8. With the wife and I on the Weight Watchers plan, I’ve been avoiding some of my favorite Mexican dishes. Now that I think about it, this really isn’t necessary if I’m carefully what I choose and how I prepare the dishes. Take fajitas for example. A protein, seasoning and some veggies. Made with boneless, skinless chicken breasts and not much oil the fajitas themselves are only 1 point per serving. I can live with a diet that includes chicken fajitas, can’t you? Well, that leads me to the sides. Made carefully many of the sides are 0 to only 2 points per serving. Follow along with me and I’ll show you how I prepared everything. The night before I mixed up some blue corn masa to make up some tortillas. (This is the one item I couldn’t cheat on to lower the point value. 3 tortillas = 5 points) I also got out the onion and bell peppers to cut up and mixed up the fajitas seasoning. Ingredients: 1/2 Tbsp. Chili Powder 1 tsp. ground cumin 1 tsp. smoked paprika 1 tsp. garlic powder 1/2 tsp. onion powder 1/2 tsp. granulated sugar 1/4 tsp. black pepper 1/2 tsp. kosher salt to taste 1/4 tsp. Chipotle pepper 1/4 tsp. Oregano The next day started out by making a batch of my Mexican rice. (1 Point per serving) Started out by sautéing the veggies. I measured out 2 cups of Brown rice, 1/2 tsp. of salt and 1 tbsp. of OO and put this in the rice maker. I now added 1 cup of Clamato Picante juice and 3 cups of chicken stock. Next, I added the veggies to the pot. I closed the lid and pressed start. Here are the results. Next up was the Guacamole. (2 points per serving) Cut up 1 medium Hass avocado. Now I added 1 tbsp. of light mayo, some granulated garlic, 5 heaping tbsp. of my Pico de Gallo, some fresh squeezed lime juice and mixed this up and covered. Next up were some frijoles. I sautéed some diced onion, 1/2 a jalapeno, some bell pepper and corn and then added two kinds of black beans. (0 points per serving) I now got out 3 boneless skinless breasts and coated them with the fajitas seasoning. I took them and the cut-up veggies out to my gas grill side burner. Now I needed to make the tortillas, so I rolled up 6 balls of masa about the size of a golf ball. I flatted them a little to make them easier to press out. I was some issues with the masa sticking to the press so had to experiment with dusting the bottom with some of the blue core masa. I heated them up on a C.I. griddle, very lightly sprayed with some OO. Next I sprayed my 12” Camp Chef C.I. skillet with some OO. After it was heated it up I put the 3 breast in and cooked them for 8 minutes per side. Once they were cooked I removed them to a cutting board and was left with the fond. I dumped in the onions and bell peppers and let them start to cook. While them were cooking I sliced up the chicken. Now I dumped in the chicken and stirred it in and continued to cook until the veggies had soften. Now I brought it all in and plated it up with a Modelo Negra. Here is a shot once I took it inside to eat. Gratuitous side shot close ups. OMG!!! This was so delicious! Thanks for looking.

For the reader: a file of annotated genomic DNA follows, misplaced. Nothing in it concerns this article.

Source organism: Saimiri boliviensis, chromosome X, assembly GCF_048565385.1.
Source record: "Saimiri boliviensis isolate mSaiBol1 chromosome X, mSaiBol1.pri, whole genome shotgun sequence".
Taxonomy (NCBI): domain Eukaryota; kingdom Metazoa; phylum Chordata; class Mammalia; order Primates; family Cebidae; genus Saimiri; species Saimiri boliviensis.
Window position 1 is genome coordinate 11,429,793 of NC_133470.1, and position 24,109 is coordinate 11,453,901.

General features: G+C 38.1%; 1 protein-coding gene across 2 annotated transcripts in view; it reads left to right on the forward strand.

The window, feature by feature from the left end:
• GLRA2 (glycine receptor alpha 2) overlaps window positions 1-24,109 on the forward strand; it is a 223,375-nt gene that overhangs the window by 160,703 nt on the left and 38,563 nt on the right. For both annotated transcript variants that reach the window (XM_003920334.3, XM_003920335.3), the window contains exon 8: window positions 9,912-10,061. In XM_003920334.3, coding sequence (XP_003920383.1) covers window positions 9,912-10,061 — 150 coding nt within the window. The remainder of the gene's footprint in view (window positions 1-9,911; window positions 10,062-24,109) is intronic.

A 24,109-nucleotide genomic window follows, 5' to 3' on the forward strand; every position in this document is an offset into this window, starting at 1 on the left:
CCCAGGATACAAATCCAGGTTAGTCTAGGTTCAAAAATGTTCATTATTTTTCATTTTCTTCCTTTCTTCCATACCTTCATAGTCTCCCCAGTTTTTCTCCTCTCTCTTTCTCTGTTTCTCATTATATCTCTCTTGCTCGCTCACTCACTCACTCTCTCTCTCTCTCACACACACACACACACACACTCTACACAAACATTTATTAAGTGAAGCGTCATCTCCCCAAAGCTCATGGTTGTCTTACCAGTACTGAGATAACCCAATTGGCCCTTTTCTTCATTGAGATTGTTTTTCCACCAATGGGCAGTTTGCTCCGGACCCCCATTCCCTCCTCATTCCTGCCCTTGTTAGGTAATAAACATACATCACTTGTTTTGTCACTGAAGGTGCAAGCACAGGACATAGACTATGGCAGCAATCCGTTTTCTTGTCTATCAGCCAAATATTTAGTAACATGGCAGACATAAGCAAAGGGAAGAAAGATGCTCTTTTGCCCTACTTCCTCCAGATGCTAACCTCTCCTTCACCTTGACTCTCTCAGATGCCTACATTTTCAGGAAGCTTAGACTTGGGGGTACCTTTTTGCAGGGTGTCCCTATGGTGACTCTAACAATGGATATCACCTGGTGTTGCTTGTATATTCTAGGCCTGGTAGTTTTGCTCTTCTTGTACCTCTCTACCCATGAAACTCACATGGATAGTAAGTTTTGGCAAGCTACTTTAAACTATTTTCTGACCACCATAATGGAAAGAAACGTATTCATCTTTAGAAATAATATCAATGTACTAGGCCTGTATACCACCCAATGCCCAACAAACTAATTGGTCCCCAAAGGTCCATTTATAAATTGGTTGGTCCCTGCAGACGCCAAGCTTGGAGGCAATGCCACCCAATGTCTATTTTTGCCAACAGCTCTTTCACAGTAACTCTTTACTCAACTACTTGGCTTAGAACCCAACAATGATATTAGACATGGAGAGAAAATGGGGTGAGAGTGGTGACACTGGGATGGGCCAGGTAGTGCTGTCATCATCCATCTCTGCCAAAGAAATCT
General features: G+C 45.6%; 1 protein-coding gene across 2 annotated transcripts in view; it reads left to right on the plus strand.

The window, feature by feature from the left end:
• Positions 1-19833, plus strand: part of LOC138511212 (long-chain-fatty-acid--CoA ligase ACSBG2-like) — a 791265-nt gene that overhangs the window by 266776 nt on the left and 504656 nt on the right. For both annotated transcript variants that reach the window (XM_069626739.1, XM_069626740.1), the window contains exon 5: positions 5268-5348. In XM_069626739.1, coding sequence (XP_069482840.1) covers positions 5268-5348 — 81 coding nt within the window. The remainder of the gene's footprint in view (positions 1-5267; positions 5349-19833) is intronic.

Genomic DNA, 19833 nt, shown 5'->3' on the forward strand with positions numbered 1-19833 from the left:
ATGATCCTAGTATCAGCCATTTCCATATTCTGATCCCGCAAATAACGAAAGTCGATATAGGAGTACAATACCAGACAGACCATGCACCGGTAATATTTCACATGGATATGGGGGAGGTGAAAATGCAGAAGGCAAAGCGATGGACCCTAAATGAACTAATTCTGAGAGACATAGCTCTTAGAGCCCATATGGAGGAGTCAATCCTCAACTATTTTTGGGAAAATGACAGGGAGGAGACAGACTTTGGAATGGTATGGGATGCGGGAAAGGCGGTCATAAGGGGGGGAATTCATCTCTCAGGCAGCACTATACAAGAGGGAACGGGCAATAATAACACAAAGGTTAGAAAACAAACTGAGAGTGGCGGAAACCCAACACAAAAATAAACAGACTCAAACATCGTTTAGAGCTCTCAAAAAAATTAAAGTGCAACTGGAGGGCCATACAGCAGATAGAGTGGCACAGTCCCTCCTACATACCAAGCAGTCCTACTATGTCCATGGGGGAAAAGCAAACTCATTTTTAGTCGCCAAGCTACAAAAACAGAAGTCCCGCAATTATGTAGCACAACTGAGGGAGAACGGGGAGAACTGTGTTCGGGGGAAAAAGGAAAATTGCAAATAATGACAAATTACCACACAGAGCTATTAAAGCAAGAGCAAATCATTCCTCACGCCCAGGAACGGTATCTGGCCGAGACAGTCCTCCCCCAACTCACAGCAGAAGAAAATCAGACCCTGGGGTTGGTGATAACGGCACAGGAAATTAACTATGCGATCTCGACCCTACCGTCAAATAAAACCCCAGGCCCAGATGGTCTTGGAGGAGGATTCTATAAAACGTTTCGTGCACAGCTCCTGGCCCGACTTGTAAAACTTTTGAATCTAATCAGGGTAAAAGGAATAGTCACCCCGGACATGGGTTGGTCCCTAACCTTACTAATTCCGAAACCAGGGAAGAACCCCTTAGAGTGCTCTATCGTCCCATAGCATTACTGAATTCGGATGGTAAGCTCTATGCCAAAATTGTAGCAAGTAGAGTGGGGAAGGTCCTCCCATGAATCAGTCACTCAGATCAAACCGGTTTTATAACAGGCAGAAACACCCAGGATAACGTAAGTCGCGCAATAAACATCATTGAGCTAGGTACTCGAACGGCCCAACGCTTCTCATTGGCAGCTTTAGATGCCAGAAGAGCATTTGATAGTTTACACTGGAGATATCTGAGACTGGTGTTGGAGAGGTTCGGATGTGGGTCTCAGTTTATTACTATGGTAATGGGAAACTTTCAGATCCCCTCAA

9. In my other post, I was asked if I would post the recipe for this. It is not mine but is based on Rick Bayless's recipe. I tweaked the cooking method and adjusted for 8.5 lbs. of pork. The pictures below the recipe were from last years cook and are there to give you a better idea of how I cooked it. (I apologize in advance for the length of this post) Here are the ingredients for the marinade and the pickled onion: Marinate: 4 tbsp. (about 2 ounces) achiote seeds / powder 1 tbsp. dried oregano, preferably Mexican 1 tbsp. black pepper (preferably fresh ground) 1 tsp. cumin (preferably fresh ground) ½ tsp. cloves (preferably fresh ground) 1 tbsp. cinnamon (preferably Mexican canela and fresh ground) 10 garlic cloves ¾ tbsp. Salt 1-1/4 cups fresh sour orange juice OR 1 cups fresh lime juice plus 1/2 cup fresh orange juice 1 large (8.5 lb.) pork shoulder 1 lb. package of banana leaves (Note: Some add peppers to the marinate but I don't as my wife and MIL don't like the heat. It tastes great without it and you can always add any kind of heat / salsa to it later as Rick mentions) Directions: Measure the achiote seeds or powder and oregano into a spice grinder, adding the black pepper, cumin, cloves and cinnamon, and run the grinder until everything’s as powdery as you can get it (you may need to work in batches). In a blender, combine the ground mixture with the salt, the garlic and sour orange juice (or lime juice plus orange juice). Blend until smooth—there should be very little grittiness when a little is rubbed between your fingers. If you’re working ahead, pour the mixture into a non-aluminum container, cover, refrigerate 6 hours or longer. Before using, blend the mixture again to give it an even smoother texture. (The long steeping and second blending isn’t absolutely essential, though without it the marinade may be a little gritty.) Here's a link to Rick Bayless's recipe: http://www.rickbayless.com/recipe/cochinita-pibil/ Pickled Red Onion: (From Rick Bayless’s recipe but I tweaked it and adjusted it for 2 onions) 2 large red onions, sliced 1/8 to 1/4 inch thick 1 ½ cups fresh sour orange juice OR 1 cup fresh lime juice plus ½ cup fresh orange juice 2 tbsp. white vinegar 1 tsp. salt 1 habanero cut in half (If desired) Directions: While the meat is cooking, prepare the onions. Scoop the onions into a non-aluminum bowl. Pour boiling water over them, wait 30 to 45 seconds, then pour the onions into a strainer. Return the drained onions to the bowl, pour on the sour orange juice (or the lime-orange combo) and stir in 1 teaspoons salt. Add 1 habanero cut in half if you want a little heat. (Hint: it doesn't add that much) Cover and set aside until serving time. Here is an 8.5 lb. pork shoulder I trimmed most of the fat cap off and then scored it on both sides. I mixed up the ingredients for the marinate and poured it over the pork on one side and then the other. I covered it with foil and let it rest in the fridge overnight. In the morning I started prepping the banana leaves to get them more pliable by heating them up in the oven. I place 2 sheets of wide aluminum foil in opposite directions. On top of this I place 2 sheets of parchment paper in the opposite directions of the foil. And now I place on some banana leaves. I overlap all the joints by a good 3 to 4 inches and alternate the direction of the leaves to try and minimize leakage. Now I can wrap up the pork shoulder in the banana leaves and tie with butcher’s twine. (Note: This is much harder than you’d think. Try to have someone there to help tie the knots in the twine.) Then parchment paper and finally the aluminum foil. (Wow! I could work in the shipping department. ) OK I now light start up the kamado with a full load of lump and set it up for indirect cooking. Once it gets up to 325 I put on the Cochinita Pibil package. Let it get up to 350. I going to check it in 4 1/2 hours to see how things are going. While I’m waiting I made up some Pickled Red Onion and some fresh tortillas. Was able to relax a little and then checked the I.T. of the meat. Yes! Now I carefully unwrap my package. And transfer it to an aluminum pan. And continue unwrapping. OH IT’S JUST LIKE CHRISTMAS! Fish out all the banana leaves And the bone And pull the meat. It was literally so tender that I could’ve just stirred it with a spoon and it would’ve fallen apart. And now for the moment of truth! Here it is plated in some tacos with some Tostones appetizers, radishes and guacamole and chips. Off the charts goodness!